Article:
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Watson, Capriglione file TAB-advocated Open Government reform measures

Texas state Sen. Kirk Watson, D-Austin, and state Rep. Giovani Capriglione, R-Keller, this week filed  companion bills meant to right two egregious 2015 Texas State Supreme Ct. decisions involving the Texas Public Information Act which have damaged the public’s access to records related to governmental expenditures to private and non-profit entities.

The companion bills, SB 407/HB 792 and SB 408/HB 793, are a large part of TAB’s ambitious newsroom-related agenda in the 2017 Legislature.

"Unfortunately, these recent decisions from the Texas Supreme Court weakened the law by allowing governmental bodies and private entities that receive public funds to more easily conceal their dealings," Watson said.

"I believe it is our duty as the Legislature to ensure the people of Texas can track how government spends public money."

Capriglione agreed.

“Taxpayers have a right to know how their money is being spent,” Capriglione said.

“The original intent of the Public Information Act was to be as permissive as possible in favor of the citizens of Texas.”

In addition to TAB, the pair said the measures have support from a broad coalition of groups and individuals including Texas Attorney General Ken Paxton, the Freedom of Information Foundation of Texas, the Texas Press Association, the Texas Municipal League, the Texas Association of Counties, and the Texas Association of Urban Counties.

In Boeing v. Paxton, the court’s 7-1 ruling was a two-fold disaster for open government as it made it easier for government and business to keep contracts involving public funds secret. 

The decision broadened an existing AG ruling protecting governmental competitive interests such as economic development efforts. 

It also lowered the standard by which a company can block the release of information in a government contract if the company asserts it would face competitive harm if the information is made public.   Government contracts have long been held to be public, but bids and proposals were protected by an existing exception protecting trade secrets and proprietary information.

The decision has been used in all manner of instances including the City of McAllen shielding its contract for an hour long holiday concert featuring Enrique Iglesias. 

The City successfully argued that it had “specific marketplace interests” mentioned in the contract and that its release would “place the city at a competitive disadvantage” when negotiating future contracts with entertainers.

In Greater Houston Partnership v. Paxton, the court’s 6-3 ruling said the non-profit Greater Houston Partnership, an economic development entity, is not subject to the Texas Public Information Act because it did not rely exclusively or heavily on government funding to exist.  

The ruling allows third-party groups to conduct business on behalf of government, using public money, without being required to divulge the expenditures of that money.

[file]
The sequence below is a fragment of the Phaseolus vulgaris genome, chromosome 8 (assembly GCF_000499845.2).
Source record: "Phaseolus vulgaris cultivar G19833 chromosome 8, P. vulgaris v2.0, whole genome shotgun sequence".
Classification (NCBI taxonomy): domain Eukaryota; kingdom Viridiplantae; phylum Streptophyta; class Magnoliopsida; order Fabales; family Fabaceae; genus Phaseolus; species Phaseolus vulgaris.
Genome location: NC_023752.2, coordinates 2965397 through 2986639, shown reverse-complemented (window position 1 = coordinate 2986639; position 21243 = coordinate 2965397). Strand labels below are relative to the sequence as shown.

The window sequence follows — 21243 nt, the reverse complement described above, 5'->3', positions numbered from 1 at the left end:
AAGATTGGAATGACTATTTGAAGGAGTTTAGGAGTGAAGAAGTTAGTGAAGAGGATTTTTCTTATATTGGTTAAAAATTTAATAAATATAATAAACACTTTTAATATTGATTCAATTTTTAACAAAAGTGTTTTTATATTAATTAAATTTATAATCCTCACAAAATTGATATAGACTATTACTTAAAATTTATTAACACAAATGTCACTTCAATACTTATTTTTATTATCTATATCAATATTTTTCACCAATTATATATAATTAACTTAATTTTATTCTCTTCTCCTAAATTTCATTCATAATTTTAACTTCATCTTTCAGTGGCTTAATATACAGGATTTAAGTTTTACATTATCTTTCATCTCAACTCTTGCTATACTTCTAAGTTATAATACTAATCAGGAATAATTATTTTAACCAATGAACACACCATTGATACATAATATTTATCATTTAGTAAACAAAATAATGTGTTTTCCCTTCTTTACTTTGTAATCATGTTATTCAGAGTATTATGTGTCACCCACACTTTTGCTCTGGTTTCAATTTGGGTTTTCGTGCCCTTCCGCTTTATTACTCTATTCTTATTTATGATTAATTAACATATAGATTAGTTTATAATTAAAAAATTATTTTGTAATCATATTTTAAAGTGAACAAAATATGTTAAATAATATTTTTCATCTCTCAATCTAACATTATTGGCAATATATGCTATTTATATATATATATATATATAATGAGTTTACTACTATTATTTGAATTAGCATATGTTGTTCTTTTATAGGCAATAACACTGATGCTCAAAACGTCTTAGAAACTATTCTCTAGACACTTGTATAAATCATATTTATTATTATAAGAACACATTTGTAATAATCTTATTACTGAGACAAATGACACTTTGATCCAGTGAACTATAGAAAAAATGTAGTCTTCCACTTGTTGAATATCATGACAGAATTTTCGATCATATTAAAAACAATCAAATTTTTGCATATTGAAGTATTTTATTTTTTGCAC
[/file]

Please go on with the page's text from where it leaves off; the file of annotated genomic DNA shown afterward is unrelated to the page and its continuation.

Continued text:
There are several economic development groups like GHP across the state and the Texas Attorney General’s office ruled in favor of one of them a month after the court’s decision and cited the GHP case.

In fact, since the court’s two rulings were handed down, more than 300 requests have been made by governmental bodies to prevent release of the information through AG rulings citing either the Boeing or GHP rulings.

TAB hopes to build on its successful record of passing legislation benefiting Texas newsrooms, including passage of the 1993 state interlocutory appeal provision, the 2009 Free Flow of Information Act (reporter shield law), the 2011 Citizen Participation Act (anti-SLAPP litigation law), 2013 Defamation Mitigation Act (uniform corrections/retractions measure) and a 2015 clarification to the law concerning reporting third party allegations.

In each instance, TAB has been assisted by Texas broadcast journalists who provided background information and testified before lawmakers in hearings on these important pieces of legislation.

There are two ways newsrooms can continue to help TAB advance a newsroom legislative agenda.

News Directors and other newsroom staff can get a deep-dive into the legislative issues affecting Texas newsrooms by attending TAB’s biennial Legislative Day Conference in Austin on Jan. 24.

See event details and register here.  

The event highlight is the Lawmaker/Broadcaster Luncheon at which lawmakers are seated with their local broadcasters so they can discuss issues important to their communities and briefly review TAB’s policy interests.

Broadcaster participation in this event is imperative to TAB’s success in the legislative session, whether advancing bills such as the two filed this week to strengthen the Texas Public Information Act, or fending off attacks on it.

News directors and newsroom staff can keep up with these measures by reading TAB’s weekly newsroom legislative Billwatch emails.

These Friday dispatches will begin Jan 13 and will detail legislation filed by lawmakers which could impact newsgathering in Texas.

Questions? Contact TAB's Michael Schneider or call (512) 322-9944.

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